DOH: Consider alert level 1 as ‘new normal’
While it cannot yet declare that COVID-19 has become endemic in the country, the Department of Health (DOH) said the government is preparing for what it called a shift to the “new normal.”
“We are preparing for this so-called new normal. Let us remember that alert level 1 is the new normal in the country,” Health Undersecretary Maria Rosario Vergeire said at a briefing on Friday.
Restrictions will be very specific and limited to areas with high risk of infection, while capacity limits in business establishments, whether indoor or outdoor, and in public transportation will be removed, she added.
The health official emphasized that “what would be retained would be our self-regulation. We still follow the minimum public health standard, we still do masking, we still do handwashing, avoid crowded areas, observe physical distancing, and most importantly, of course, ventilation, airflow.”
Vergeire said face masks would still be required, stressing that the policy on wearing of masks would be the last to be lifted. “If we will have a transition and easing of restrictions, I think the mask mandate will be the last to go because it will protect each and everyone of us—not just [from] COVID-19 but [from] the other respiratory infections also,” she added.
Dr. Edsel Salvana of the DOH Technical Advisory Group said the rule on wearing face masks could be eased gradually.
“Maybe outdoors first before … indoors, and the vulnerable population may possibly hang on to their masks a little longer. And for instance, during long trips in airlines,” he said.
Virus case update
The World Health Organization (WHO), he said, would be the one to announce whether the COVID-19 pandemic in the country is now in an endemic state. (See related story on Page A4.)The country continued to see a steady decline in new cases, with the DOH reporting 3,788 infections on Friday—lower than Thursday’s 4,575.
This was the fourth straight day that the tally fell below 5,000. The national caseload was now 3,630,637.
There were 91,147 active cases in the latest bulletin, of which 83,145 were mild, 3,261 were asymptomatic, 2,986 were moderate, 1,443 were severe and 312 were critical.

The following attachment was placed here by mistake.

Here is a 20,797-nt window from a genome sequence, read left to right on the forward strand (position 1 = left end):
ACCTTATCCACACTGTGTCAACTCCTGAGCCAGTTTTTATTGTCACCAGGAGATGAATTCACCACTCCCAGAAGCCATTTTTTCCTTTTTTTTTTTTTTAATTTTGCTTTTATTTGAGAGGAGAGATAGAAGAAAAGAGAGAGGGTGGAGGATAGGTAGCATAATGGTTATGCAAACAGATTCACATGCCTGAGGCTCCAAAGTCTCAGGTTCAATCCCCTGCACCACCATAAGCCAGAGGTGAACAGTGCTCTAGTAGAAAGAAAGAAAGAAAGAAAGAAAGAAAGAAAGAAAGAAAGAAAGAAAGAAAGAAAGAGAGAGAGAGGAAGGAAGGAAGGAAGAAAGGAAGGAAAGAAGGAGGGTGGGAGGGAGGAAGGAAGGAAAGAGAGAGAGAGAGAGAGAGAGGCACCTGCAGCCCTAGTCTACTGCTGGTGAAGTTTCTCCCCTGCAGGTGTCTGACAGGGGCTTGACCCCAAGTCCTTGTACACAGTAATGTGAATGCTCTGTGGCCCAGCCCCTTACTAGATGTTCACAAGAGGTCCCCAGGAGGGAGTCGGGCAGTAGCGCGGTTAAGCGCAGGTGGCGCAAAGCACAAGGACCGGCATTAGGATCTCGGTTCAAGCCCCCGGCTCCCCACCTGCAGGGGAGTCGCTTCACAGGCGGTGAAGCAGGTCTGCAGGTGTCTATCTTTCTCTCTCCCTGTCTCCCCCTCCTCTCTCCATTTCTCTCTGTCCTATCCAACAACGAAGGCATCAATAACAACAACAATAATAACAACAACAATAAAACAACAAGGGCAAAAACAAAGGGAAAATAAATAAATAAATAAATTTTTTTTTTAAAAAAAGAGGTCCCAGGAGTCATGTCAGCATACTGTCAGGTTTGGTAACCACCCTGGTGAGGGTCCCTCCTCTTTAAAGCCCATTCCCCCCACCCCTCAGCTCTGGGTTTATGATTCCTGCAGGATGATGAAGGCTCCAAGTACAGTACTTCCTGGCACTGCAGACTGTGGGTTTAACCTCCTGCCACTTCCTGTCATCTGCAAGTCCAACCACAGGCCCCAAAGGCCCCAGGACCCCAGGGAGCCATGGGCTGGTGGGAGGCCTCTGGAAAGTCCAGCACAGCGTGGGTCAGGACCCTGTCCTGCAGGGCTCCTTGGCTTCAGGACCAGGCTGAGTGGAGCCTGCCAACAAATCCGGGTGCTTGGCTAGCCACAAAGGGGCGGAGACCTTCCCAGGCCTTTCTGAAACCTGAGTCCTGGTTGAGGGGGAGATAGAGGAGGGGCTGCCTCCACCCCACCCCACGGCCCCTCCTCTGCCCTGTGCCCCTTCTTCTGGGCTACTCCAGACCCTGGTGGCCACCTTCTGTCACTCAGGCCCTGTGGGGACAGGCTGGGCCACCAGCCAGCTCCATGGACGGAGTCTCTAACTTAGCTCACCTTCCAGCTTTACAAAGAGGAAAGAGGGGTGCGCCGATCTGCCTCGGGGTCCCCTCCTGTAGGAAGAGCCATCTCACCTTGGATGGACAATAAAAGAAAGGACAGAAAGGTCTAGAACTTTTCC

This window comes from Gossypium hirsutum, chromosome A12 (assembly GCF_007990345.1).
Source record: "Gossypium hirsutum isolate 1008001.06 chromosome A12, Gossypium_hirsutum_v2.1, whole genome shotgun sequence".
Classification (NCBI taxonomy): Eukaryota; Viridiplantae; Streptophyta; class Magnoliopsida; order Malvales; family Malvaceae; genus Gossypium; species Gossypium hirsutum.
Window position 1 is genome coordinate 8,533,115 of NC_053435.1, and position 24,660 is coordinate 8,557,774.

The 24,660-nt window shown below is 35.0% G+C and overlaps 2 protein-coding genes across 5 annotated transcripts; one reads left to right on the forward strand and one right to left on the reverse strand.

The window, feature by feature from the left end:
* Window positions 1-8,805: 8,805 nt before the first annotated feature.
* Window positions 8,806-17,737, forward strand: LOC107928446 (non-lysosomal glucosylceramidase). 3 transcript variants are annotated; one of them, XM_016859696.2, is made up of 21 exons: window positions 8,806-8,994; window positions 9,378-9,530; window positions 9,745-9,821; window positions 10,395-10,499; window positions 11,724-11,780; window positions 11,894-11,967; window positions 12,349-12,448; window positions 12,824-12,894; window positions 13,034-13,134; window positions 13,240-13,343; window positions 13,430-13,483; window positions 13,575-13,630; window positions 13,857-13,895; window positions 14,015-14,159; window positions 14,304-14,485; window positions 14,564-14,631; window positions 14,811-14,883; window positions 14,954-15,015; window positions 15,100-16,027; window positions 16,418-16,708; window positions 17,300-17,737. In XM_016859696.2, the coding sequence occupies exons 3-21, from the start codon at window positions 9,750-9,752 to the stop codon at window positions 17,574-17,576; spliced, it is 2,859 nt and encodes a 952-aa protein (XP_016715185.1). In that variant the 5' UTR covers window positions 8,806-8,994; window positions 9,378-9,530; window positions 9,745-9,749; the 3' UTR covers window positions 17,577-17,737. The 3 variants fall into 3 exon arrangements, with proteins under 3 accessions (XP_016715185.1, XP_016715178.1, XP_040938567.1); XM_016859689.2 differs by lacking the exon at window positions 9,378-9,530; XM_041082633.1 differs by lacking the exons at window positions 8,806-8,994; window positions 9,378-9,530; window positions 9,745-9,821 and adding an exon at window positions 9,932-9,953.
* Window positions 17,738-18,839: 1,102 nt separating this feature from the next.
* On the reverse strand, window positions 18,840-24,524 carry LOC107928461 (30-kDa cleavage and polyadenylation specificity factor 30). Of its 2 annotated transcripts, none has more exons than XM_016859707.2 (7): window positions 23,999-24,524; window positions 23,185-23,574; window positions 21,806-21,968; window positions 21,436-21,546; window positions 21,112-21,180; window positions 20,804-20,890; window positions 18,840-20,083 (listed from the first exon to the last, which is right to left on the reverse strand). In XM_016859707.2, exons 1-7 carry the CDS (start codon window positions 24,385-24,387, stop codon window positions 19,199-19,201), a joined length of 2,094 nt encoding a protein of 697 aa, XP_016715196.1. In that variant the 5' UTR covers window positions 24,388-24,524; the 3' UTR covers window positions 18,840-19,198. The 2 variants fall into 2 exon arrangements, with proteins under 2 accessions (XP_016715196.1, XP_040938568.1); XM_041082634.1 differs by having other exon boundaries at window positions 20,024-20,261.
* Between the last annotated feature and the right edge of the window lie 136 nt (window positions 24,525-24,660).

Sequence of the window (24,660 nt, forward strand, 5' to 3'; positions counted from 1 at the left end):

The 5,652 additional recoveries brought the total number of survivors to 3,484,636.
Seventy-two more fatalities raised the death toll to 54,854, with 32 deaths occurring this month, and the rest between June 2021 and January 2022 but only reported on Friday.
The positivity rate, or the percentage of tests that came out positive for COVID-19, was 14.7 percent—lower than the 15.1 percent on Thursday. This was based on 32,795 who were tested on Wednesday.
The WHO’s benchmark positivity rate of below 5 percent, sustained for two weeks, indicates that virus transmission is under control.
Intensive care beds in the National Capital Region (NCR) were now 24-percent full (against 34 percent at the national level), isolation beds at 29 percent (33 percent nationwide), and ward beds at 28 percent (30 percent at the national level).
The DOH said 17 percent of ventilators available for COVID-19 patients in Metro Manila were in use, against 19 percent for the whole country.
NCR topped the regions with the most number of cases with 470, followed by Western Visayas with 455, and Davao Region with 453.
For independent pandemic monitor OCTA Research, the capital region may already be classified as very low risk by March.
“The projections show a decrease to less than 200 new cases per day by end of February. The magic number to achieve very low risk classification is 140 new cases per day, which seems possible by March,” OCTA fellow Guido David said in a tweet.
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